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1990: One in five yet to pay poll tax
One in five people in England and Wales had paid nothing towards their community charge - or poll tax - by the end of June, a survey has revealed.

The survey carried out for the BBC is the most comprehensive so far.

It is based on information from three quarters of all authorities in England and Wales.

And it concludes that next year's poll tax bills could be more than 40 higher per adult because of the non-payment.

The first poll tax bills went out in April and replaced the rates system which critics say was fairer than the new charge.

Protests against the new charge culminated in violent rioting in central London in April.

Most non-payers are to be found in urban areas with 27% of Londoners yet to pay a penny.

A quarter of those liable for poll tax in the south-west, east Midlands and north-west of England have also yet to make a payment.

Experts say the level of defaulting bodes ill for next year with councils nationally facing a deficit of up to 1.7bn.

Environment secretary Chris Patten has already won an extra 3.3bn for government grants to councils next year in an effort to keep the average bill below 400.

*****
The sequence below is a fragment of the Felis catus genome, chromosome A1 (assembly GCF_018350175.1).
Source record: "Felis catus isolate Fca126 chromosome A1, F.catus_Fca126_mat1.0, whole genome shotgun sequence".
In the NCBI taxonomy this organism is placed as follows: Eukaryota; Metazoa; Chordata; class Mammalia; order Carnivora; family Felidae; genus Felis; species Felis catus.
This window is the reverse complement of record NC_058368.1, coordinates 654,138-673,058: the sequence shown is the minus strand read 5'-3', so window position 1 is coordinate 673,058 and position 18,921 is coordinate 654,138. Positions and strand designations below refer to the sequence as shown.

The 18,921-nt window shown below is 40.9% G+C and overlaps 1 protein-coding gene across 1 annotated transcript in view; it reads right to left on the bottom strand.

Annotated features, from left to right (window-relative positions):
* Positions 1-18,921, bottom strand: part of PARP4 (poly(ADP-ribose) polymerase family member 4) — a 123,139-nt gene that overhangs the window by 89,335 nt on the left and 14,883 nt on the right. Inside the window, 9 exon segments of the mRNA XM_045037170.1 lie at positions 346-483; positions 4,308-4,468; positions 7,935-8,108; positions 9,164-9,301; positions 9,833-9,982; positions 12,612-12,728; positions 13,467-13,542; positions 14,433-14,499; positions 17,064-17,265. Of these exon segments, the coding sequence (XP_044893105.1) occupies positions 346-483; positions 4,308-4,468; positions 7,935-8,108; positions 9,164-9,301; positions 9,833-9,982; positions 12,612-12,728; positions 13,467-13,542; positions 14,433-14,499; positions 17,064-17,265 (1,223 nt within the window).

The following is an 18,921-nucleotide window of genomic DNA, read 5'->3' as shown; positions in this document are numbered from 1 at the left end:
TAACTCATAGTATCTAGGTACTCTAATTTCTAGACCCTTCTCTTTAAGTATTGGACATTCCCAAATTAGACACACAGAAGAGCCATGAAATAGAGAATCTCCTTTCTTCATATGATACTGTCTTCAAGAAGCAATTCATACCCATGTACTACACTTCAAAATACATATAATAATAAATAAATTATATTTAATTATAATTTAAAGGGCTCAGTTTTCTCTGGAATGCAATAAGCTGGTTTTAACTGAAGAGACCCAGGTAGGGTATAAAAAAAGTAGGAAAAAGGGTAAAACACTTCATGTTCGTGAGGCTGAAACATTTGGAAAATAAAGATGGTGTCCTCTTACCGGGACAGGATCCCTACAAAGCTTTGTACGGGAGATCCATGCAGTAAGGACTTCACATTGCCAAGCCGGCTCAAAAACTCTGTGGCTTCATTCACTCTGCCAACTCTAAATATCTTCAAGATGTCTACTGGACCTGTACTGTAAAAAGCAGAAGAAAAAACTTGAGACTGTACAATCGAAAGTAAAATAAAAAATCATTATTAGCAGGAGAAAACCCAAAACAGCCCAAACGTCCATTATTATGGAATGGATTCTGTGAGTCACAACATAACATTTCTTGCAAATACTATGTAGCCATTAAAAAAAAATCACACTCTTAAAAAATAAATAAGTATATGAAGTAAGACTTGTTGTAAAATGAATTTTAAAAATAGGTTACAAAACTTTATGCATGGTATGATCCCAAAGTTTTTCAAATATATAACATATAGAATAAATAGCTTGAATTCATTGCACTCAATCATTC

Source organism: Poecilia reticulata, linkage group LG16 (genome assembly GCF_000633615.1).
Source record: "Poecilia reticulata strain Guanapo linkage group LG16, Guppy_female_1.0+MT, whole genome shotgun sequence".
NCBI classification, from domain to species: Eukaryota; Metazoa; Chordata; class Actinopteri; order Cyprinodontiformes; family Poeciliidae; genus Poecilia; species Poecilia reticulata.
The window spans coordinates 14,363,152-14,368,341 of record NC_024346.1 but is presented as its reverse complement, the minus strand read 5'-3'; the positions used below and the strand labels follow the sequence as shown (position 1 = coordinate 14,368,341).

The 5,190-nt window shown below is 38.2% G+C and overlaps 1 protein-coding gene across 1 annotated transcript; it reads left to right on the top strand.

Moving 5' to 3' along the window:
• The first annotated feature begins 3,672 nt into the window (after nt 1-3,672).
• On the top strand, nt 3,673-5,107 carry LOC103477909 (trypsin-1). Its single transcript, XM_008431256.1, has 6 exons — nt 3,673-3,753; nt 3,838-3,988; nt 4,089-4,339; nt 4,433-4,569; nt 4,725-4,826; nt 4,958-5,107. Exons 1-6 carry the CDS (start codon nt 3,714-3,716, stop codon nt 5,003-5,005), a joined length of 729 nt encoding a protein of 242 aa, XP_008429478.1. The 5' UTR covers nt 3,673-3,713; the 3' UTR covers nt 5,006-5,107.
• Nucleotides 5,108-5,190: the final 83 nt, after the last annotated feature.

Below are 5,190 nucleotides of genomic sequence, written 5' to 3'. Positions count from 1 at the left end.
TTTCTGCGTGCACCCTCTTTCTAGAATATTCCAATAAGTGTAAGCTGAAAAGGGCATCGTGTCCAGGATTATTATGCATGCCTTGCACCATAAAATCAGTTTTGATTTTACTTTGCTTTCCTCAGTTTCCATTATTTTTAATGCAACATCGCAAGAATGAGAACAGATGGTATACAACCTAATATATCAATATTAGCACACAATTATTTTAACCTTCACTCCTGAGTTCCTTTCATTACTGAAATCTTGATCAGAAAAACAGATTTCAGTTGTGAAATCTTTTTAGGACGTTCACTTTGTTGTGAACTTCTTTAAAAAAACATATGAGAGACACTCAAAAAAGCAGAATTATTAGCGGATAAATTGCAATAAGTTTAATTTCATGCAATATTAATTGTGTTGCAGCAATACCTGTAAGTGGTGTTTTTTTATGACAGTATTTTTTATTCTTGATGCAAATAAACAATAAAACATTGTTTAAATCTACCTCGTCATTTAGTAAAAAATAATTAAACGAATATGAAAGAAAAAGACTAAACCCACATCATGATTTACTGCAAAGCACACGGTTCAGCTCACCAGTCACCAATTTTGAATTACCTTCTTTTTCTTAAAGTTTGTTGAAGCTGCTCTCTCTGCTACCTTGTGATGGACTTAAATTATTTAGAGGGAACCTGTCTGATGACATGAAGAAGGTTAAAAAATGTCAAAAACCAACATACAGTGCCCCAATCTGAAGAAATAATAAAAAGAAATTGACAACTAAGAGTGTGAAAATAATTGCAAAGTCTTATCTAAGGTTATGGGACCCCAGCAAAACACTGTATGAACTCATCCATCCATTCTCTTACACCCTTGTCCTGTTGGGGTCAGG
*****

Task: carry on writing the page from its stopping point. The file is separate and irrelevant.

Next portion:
But many local authorities may still be faced with the choice of either increasing the poll tax or cutting back spending on services such as health and education.

However, the government remains confident that councils will collect a lot more of the money owed before the end of the financial year.

A government spokesman said at this time last year 30% of rate payers had yet to make a payment.

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Poll tax demonstration, London, April 1990
Opposition to the community charge has been fierce

In Context
The community charge - more commonly known as the poll tax - was a fixed payment for all adults to their local authority.

In 1990 it replaced the rates system which was paid by all residential property owners based on the value of their home.

The unpopularity of the new charge led to the poll tax riots in London in March 1990 and - indirectly - to the downfall of the then Prime Minister Margaret Thatcher in the November of the same year.

Under the new Conservative Prime Minister John Major the poll tax was replaced by the council tax in 1993.

The new tax reverted to a sliding scale of payments but was still payable by all adults.

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